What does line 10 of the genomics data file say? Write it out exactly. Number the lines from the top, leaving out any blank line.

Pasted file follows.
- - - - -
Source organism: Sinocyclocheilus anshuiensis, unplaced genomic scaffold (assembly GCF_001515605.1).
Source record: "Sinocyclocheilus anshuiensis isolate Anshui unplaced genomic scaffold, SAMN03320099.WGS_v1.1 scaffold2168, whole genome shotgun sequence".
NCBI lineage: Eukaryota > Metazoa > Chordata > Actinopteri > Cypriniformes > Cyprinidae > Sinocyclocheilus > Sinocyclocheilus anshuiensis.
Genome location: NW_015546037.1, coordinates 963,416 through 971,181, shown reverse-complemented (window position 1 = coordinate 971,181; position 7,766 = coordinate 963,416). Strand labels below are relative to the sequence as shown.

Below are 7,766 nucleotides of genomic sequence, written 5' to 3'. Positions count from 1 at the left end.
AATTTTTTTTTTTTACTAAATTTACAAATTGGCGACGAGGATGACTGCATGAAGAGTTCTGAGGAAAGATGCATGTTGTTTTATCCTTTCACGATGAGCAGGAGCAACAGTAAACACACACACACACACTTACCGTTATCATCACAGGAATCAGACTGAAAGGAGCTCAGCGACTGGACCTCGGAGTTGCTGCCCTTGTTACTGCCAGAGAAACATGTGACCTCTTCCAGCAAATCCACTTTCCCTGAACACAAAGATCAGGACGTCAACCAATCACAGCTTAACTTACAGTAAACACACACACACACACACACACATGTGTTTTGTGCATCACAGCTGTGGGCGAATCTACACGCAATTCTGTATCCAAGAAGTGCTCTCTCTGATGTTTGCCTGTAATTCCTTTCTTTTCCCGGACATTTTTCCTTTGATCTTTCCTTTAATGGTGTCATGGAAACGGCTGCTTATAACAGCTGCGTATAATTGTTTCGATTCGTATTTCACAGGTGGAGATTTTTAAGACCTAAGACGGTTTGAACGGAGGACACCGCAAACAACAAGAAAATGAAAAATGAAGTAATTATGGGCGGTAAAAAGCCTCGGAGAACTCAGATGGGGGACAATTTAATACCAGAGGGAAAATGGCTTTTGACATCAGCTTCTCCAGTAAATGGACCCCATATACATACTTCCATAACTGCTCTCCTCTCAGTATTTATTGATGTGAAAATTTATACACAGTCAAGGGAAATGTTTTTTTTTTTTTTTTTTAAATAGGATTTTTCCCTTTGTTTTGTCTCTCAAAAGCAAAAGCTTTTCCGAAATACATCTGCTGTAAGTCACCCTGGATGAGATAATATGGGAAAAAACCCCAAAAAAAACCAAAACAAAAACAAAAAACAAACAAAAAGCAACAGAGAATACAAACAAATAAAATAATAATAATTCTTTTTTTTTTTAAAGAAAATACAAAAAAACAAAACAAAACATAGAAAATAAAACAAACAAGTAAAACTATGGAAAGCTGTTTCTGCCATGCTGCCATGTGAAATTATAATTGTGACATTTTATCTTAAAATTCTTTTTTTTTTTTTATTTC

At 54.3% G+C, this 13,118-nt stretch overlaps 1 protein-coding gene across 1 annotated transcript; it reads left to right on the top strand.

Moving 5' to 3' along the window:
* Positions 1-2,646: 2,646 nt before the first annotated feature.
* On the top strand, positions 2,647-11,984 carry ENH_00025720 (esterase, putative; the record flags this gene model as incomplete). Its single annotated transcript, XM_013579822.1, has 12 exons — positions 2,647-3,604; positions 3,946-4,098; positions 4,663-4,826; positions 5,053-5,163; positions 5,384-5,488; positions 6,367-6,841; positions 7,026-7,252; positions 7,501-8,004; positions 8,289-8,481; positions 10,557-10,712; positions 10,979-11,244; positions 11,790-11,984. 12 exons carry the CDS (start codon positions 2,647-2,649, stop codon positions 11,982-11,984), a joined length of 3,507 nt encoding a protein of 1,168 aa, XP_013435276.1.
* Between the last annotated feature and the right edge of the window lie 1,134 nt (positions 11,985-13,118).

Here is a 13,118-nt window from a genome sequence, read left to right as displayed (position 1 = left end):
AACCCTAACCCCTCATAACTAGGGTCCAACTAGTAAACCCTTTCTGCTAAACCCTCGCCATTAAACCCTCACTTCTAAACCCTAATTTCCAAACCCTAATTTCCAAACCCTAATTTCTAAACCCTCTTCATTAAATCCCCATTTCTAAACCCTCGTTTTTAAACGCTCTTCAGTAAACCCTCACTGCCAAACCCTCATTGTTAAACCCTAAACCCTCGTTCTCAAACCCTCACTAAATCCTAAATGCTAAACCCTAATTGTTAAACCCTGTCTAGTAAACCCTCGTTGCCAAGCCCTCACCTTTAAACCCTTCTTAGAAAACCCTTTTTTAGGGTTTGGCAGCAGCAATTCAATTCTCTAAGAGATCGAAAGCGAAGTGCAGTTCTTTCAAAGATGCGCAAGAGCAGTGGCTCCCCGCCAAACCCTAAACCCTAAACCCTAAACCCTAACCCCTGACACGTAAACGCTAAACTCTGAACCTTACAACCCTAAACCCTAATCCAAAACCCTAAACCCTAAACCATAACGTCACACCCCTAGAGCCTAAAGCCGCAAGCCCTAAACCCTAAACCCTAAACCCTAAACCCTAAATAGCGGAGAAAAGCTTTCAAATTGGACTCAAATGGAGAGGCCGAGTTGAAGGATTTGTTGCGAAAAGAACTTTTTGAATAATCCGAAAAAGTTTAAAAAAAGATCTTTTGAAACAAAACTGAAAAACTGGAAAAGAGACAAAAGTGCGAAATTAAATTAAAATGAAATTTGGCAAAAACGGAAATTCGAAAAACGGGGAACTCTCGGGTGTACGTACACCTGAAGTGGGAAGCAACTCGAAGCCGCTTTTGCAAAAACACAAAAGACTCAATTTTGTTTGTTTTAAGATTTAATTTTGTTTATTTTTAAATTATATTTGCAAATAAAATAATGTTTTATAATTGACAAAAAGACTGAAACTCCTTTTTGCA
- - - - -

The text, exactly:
* On the top strand, positions 2,647-11,984 carry ENH_00025720 (esterase, putative; the record flags this gene model as incomplete). Its single annotated transcript, XM_013579822.1, has 12 exons — positions 2,647-3,604; positions 3,946-4,098; positions 4,663-4,826; positions 5,053-5,163; positions 5,384-5,488; positions 6,367-6,841; positions 7,026-7,252; positions 7,501-8,004; positions 8,289-8,481; positions 10,557-10,712; positions 10,979-11,244; positions 11,790-11,984. 12 exons carry the CDS (start codon positions 2,647-2,649, stop codon positions 11,982-11,984), a joined length of 3,507 nt encoding a protein of 1,168 aa, XP_013435276.1.